The whole country was following the trial of Kyle Rittenhouse in Kenosha County, Wisconsin. On August 25, 2020, the then-17-year-old from Antioch, Illinois, was dropped in neighboring Kenosha by his mother with the idea of helping maintain law and order amidst a night of unrest. He was armed with an AR-15 assault-style rifle.
Rittenhouse subsequently shot three people who were protesting the police’s shooting of Jacob Blake, a 29-year-old Black man, in Kenosha. Joseph Rosenbaum and Anthony Huber died from their wounds. Gaige Grosskreutz was wounded.
The minor subsequently faced five counts, including first-degree intentional homicide (what Illinois calls first-degree murder). He could have been in jail for a very long time.
Why the charges did not stick
Many assumed that Rittenhouse would be found guilty on some if not all charges. However, several important details likely led to his acquittal:
- The prosecution sought to portray Rittenhouse as an active shooter, and everyone else reacted in self-defense. It was not a strong enough argument in a state whose gun laws favor broad protection of the Second Amendment.
- The judge instructed the jury to view the case through the eyes of the 17-year-old on the day of the event. As he said on the witness stand, the youth believed he was in a kill or be killed scenario.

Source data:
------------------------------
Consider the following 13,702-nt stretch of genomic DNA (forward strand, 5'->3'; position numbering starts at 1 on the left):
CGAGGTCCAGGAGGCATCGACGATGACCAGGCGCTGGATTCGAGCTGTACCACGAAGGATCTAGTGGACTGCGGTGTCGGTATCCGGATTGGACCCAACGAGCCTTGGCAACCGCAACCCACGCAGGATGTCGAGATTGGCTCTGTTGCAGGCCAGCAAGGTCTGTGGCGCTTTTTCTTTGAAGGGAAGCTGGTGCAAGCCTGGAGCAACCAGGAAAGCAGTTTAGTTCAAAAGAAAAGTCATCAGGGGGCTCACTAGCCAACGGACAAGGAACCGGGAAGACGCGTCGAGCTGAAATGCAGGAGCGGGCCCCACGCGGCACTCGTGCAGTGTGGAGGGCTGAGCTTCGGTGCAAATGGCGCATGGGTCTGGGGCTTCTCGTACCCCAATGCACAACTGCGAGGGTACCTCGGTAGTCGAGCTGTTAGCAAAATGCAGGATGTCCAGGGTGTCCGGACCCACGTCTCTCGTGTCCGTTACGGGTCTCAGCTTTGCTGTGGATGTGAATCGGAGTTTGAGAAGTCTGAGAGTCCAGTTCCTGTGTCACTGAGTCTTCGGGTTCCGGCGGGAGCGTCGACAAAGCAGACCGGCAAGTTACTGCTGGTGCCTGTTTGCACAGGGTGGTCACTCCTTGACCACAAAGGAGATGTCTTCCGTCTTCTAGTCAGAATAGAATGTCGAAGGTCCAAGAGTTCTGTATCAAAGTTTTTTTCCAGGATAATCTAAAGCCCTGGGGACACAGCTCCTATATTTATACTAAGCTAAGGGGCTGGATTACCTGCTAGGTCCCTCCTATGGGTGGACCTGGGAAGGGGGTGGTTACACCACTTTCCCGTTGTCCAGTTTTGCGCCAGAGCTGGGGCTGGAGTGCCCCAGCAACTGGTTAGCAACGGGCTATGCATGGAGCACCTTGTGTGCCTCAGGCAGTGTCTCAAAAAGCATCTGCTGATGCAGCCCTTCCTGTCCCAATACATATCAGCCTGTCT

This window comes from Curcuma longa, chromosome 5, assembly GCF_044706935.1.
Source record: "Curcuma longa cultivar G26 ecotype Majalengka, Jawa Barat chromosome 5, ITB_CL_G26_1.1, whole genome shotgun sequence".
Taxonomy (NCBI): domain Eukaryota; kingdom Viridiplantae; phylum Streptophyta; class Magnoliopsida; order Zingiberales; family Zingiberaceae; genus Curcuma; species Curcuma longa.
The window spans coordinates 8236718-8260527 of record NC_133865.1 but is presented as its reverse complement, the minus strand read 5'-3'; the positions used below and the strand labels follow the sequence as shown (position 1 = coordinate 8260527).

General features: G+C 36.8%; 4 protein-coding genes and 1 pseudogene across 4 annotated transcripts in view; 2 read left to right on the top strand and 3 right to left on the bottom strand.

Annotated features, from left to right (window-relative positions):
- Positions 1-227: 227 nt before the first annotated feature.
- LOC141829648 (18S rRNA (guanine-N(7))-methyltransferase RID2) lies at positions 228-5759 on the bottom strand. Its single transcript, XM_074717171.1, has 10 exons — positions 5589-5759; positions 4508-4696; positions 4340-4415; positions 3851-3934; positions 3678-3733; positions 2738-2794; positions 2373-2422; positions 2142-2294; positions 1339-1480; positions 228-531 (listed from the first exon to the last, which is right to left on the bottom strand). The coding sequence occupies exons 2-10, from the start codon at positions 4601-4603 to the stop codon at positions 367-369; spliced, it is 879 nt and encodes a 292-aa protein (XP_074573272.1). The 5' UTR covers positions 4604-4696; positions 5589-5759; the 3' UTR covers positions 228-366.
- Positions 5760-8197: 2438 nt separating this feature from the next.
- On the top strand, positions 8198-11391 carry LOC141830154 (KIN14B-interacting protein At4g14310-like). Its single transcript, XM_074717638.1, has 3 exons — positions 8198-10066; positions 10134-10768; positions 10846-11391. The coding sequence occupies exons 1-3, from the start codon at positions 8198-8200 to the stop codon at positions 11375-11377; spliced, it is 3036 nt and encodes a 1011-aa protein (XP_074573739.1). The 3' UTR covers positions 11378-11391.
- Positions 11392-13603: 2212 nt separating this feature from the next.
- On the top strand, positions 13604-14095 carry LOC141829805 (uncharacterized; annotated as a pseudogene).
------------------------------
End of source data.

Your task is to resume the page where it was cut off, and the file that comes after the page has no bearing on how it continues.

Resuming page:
- While Wisconsin law states that it is Class A Misdemeanor for individuals under age 18 to possess a dangerous weapon, Rittenhouse’s weapon was not an illegal “short-barreled rifle.” The judge dismissed the charge before jury deliberations.
- The mob, including those who were shot, were portrayed as lawbreakers who threatened Rittenhouse, chased him and caused him to fear for his life. Video footage confirmed these details.
- The judge denied the prosecution’s attempt to show evidence that portrayed Rittenhouse as a Proud Boys member.
- Wisconsin law explicitly requires that prosecutors disprove self-defense beyond a reasonable doubt when the defense claims it was self-defense.
A jury deliberated for three-and-a-half days before acquitting Rittenhouse.
A strong legal defense made a difference
As with any criminal case, the individual charged is innocent until proven guilty. Convictions must follow all applicable laws and protocols rather than public opinion.
This acquittal is an example of why it is essential to get knowledgeable legal representation that understands all criminal law elements at the state and federal levels. The attorneys handling the Rittenhouse case did their job.